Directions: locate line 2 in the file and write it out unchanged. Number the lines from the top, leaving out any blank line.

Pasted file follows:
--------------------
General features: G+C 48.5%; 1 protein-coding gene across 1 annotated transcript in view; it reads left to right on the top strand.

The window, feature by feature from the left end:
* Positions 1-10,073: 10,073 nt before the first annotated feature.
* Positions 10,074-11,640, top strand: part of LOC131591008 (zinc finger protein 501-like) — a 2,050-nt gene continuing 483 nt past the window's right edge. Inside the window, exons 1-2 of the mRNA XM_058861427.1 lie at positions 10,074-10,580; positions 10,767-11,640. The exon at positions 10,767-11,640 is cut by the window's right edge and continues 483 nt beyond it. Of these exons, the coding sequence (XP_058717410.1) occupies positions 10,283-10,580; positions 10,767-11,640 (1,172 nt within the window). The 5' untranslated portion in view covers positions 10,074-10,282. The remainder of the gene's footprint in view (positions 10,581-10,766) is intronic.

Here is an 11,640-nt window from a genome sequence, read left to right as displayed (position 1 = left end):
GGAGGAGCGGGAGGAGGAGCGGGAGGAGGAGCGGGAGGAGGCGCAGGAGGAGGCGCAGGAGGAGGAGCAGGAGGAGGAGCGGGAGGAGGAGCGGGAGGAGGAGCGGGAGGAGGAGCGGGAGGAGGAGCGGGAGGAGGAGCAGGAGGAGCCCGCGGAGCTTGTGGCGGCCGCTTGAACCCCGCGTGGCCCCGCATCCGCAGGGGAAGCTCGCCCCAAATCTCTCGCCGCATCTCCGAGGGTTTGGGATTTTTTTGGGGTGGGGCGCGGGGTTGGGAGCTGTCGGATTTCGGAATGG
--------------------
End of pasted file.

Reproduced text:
The window, feature by feature from the left end: